Discussions on Music and Civil Rights
Prominent speakers spark discussions about music and culture.
The College of Music, along with partnering departments and colleges, continued offering events through the spring semester as part of the university’s yearlong “Project 60/50” initiative. Two well-known scholars visited campus to help commemorate the 60th anniversary of Brown v. Topeka and the passage of the Civil Rights Act.
Emmett Price spoke about “Spirituality and Social Justice in Black Music: The Case of John Coltrane” in March. Price is an associate professor of music and former chair of the Department of African American Studies at Northeastern University. He is considered a leading expert on African American music and culture, and known for his cutting edge research on bridging the generational divide.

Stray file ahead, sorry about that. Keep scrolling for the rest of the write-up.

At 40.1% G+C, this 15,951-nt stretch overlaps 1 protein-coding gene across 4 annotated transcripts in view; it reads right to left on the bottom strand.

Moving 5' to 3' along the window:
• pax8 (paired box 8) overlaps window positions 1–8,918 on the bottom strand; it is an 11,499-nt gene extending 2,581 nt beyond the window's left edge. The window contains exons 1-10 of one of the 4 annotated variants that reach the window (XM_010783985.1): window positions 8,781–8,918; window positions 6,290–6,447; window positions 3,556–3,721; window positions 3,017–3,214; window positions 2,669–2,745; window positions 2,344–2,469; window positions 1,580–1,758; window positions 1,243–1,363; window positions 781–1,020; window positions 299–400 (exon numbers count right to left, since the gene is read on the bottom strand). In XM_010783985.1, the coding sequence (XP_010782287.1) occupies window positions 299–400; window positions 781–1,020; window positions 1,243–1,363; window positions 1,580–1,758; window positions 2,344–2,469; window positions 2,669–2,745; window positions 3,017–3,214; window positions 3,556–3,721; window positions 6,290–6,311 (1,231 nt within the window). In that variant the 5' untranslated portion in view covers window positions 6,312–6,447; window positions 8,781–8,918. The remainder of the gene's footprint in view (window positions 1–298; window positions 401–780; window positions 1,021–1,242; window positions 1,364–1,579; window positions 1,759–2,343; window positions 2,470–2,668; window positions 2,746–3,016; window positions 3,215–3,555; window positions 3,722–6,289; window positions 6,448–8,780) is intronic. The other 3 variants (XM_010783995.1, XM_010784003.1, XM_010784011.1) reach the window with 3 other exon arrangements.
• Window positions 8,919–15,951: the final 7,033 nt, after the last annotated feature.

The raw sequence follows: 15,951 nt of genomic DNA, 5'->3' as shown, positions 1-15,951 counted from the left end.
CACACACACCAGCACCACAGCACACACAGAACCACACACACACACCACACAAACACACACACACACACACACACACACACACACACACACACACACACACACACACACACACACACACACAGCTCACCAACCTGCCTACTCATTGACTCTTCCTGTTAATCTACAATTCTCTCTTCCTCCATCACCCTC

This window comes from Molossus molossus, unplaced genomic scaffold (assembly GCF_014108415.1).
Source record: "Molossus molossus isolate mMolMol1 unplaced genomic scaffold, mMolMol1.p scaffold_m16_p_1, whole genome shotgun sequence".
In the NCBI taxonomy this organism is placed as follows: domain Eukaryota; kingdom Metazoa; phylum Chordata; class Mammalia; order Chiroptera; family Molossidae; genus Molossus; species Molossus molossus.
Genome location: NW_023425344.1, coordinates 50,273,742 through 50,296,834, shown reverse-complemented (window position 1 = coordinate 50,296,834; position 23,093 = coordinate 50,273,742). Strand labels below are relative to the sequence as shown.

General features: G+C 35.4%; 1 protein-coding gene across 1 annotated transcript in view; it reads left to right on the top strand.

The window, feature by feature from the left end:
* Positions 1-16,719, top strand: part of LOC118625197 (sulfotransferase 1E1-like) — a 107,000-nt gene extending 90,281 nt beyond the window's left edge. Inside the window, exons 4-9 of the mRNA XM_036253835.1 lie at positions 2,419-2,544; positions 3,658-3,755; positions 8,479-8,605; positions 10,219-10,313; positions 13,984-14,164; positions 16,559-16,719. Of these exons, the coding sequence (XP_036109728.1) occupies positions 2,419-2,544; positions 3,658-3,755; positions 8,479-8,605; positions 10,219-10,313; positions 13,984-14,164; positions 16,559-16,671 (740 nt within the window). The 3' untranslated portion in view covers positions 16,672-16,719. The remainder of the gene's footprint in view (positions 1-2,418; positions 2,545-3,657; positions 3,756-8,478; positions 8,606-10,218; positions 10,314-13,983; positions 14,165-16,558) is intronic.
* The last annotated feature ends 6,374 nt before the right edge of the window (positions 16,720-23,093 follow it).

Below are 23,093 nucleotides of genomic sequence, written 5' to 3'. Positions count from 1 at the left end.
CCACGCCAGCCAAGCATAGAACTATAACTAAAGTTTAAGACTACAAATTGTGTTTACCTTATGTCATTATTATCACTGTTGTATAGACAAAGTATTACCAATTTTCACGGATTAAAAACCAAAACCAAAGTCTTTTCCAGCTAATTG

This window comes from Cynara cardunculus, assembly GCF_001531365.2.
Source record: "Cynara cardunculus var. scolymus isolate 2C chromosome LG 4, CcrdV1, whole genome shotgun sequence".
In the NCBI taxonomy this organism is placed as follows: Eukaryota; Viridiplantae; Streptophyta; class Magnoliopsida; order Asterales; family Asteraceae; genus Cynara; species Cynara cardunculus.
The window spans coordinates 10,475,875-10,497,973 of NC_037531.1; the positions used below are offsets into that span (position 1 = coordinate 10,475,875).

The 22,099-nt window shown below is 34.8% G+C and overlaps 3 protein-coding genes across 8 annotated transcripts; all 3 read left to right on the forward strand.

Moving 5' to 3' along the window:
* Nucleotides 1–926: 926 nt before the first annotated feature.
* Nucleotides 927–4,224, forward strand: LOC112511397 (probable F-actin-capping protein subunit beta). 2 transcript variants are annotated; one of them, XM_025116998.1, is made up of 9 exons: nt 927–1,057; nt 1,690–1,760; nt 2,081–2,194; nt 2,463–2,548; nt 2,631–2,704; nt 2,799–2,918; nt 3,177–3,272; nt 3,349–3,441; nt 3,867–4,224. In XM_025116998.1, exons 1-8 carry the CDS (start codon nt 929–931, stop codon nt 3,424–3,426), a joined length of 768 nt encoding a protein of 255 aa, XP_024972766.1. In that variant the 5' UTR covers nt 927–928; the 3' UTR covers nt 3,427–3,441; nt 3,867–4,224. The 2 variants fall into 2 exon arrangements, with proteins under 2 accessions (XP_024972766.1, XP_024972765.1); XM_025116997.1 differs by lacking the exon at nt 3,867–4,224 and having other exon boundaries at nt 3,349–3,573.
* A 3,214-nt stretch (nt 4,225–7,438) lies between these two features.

An expert on popular and African American music, musical aesthetics, and transnationalism, Portia Maultsby, gave a lecture titled “‘Freedom Now’ and ‘Black Power’: Their Ideological Manifestations in Soul and Funk Music” in April. Maultsby is professor emerita of folklore and ethnomusicology at Indiana University.
Both guests also engaged with students through classes and seminars in the College of Music and in James Madison College, two of the partners in this endeavor. Other colleges and departments included the College of Social Science and the LeFrak Forum and Symposium on Science, Reason, & Modern Democracy in the Department of Political Science.